Rockets small icon 8. Rockets (44-28, 4-3, LW 6). No Russell Westbrook to start the series against OKC is a concern (quadriceps injury) because the Rockets are so top heavy. James Harden has been brilliant but Eric Gordon, Danuel House, Austin Rivers, Ben McLemore or someone is going to have to step up and pickup the secondary scoring loa to make this all work. On the upside, Houston defended very well in the seeding games and that should carry over.

Heat small icon 9. Heat (44-29, 3-5, LW 7). Jimmy Butler picks up his level of play in the postseason and we (and T.J. Warren) can expect that again. Still, eventually Indiana (and the teams Miami might face beyond them) will be able to slow him down, then who creates shots and gets buckets. The Heat have had good games from Bam Adebayo and Jae Crowder, plus there are rookies like Tyler Herro playing well, but are any of them ready to be the guy who has to get a bucket in crunch time?

Blazers small icon 10. Trail Blazers (35-39, 6-2, LW 10). Damian Lillard is the deserving bubble MVP, but the play-in game win over Memphis showed that it’s not a one-man show that makes Portland dangerous. Jusuf Nurkic dominated the first half and had a 20/20 game, then CJ McCollum was hitting big threes late despite a fractured back. Portland has all the pieces to give the Lakers problems, but how they defend LeBron James and Anthony Davis will be the real keys.

Suns small icon 11. Suns (44-39, 8-0, LW 12). Everyone wanted to see the darlings of the bubble rewarded for their 8-0 run, but the first 65 games still mattered. Credit Monty Williams (officially the Coach of the Seeding Games) and crew for getting buy-in from players and improving during the restart when other teams in their position (Sacramento, New Orleans) mailed it in. Phoenix looks like a team poised for a playoff run next season, but the West is going to be 12 deep with playoff quality teams next season.

Nuggets small icon 12. Nuggets (46-27, 3-5, LW 11). Michael Porter Jr. has been amazing to watch — 22.2 points a game, 8.6 rebounds, and 42.2% shooting from three — and he gives them another shot creator besides Nikola Jokic and Jamal Murray, which makes them dangerous. Denver also had the worst defense in the restart and if that continues Utah has a real shot to knock the Nuggets out.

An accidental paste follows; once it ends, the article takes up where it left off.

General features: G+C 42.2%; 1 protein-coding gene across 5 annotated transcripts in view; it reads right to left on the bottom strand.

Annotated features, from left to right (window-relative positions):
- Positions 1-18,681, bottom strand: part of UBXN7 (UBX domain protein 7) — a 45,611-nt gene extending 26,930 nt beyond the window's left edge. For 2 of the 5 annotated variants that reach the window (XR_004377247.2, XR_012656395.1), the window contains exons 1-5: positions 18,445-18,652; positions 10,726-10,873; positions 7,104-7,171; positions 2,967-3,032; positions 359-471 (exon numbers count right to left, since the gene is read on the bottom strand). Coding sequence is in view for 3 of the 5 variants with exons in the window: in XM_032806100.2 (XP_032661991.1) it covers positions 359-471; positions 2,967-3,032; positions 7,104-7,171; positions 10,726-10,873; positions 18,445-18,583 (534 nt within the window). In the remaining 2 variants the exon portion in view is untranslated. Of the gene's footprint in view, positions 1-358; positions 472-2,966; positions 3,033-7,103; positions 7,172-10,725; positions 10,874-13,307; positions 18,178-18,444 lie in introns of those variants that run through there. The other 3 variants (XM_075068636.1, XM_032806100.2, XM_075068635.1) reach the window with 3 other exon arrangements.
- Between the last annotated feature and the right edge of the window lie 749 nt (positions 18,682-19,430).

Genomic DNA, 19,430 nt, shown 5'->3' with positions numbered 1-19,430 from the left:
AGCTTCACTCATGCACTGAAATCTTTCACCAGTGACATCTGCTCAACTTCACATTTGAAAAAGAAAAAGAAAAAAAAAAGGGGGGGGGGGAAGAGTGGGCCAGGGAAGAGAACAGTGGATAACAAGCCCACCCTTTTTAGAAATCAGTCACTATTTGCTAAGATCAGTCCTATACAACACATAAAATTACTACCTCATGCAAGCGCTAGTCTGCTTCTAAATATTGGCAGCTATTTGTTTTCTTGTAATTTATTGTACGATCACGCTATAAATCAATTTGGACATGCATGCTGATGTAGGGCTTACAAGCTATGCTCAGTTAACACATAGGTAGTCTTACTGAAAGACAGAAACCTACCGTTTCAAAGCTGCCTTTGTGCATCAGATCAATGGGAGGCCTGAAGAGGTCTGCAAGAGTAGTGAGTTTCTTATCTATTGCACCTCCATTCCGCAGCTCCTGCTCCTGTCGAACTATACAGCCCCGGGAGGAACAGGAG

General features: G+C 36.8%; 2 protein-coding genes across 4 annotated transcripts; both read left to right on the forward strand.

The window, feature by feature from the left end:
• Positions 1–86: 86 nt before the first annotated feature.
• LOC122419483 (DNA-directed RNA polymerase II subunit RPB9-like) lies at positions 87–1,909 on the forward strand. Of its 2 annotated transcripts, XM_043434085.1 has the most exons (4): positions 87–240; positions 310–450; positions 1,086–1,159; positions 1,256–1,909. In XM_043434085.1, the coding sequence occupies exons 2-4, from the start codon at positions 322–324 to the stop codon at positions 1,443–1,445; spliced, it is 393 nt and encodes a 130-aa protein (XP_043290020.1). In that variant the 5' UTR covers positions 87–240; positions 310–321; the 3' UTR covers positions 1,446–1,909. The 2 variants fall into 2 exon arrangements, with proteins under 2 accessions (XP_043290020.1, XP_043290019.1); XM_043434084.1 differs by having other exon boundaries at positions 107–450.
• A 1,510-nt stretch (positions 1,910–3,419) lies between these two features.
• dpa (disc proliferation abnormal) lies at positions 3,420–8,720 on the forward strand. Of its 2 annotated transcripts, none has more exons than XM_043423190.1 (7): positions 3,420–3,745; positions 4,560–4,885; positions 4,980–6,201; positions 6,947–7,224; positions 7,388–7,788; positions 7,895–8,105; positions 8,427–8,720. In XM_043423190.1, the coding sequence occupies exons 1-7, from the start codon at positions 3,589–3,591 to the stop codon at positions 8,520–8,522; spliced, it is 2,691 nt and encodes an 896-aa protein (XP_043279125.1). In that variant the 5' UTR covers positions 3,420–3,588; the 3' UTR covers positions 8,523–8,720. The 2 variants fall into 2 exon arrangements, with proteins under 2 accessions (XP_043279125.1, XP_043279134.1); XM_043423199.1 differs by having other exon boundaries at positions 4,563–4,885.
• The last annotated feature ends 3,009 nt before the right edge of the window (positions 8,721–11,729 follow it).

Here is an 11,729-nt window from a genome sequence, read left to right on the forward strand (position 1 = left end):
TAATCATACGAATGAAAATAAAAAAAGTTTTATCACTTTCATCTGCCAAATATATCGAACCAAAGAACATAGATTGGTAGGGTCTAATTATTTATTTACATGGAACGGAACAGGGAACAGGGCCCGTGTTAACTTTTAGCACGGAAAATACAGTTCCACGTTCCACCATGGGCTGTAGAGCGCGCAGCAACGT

Sixers small icon 13. 76ers (43-30, 4-4, LW 15). GM Elton Brand bet Philly could win playing big before the season tipped-off, and now come the playoffs — and without Ben Simmons — it is the direction Brett Brown may have to go. He will start with the Al Horford/Joel Embiid frontline, and Embiid will need to dominate the Boston frontline to have a chance. Tobias Harris is going to have to provide more shot creation, and some role players are going to have to knock down threes for Philly to pull off the upset.

Mavericks small icon 14. Mavericks (43-32, 3-5, LW 13). How good is Luka Doncic? He nearly averaged a triple-double in the seeding games of 30 points, 10.1 rebounds, and 9.7 assists a game. He, along with big man Kristaps Porzingis, give the Mavs a chance to score their way to a win any night. However, how Dallas will slow down the wing scoring of L.A.’s Paul George and Kawhi Leonard is by far the biggest challenge of the first round.

Jazz small icon 15. Jazz (44-28, 3-4, LW 16). No Bojan Bogdanovic (surgery). No Mike Conley, at least for the first few games against Denver (birth of son). No Ed Davis (left knee). A shorthanded Utah team is going to need a monster series from Donovan Mitchell to advance. Denver dominated the paint in the regular season matchups with Utah, Rudy Gobert can’t allow that to happen again in the postseason or Utah will be home early.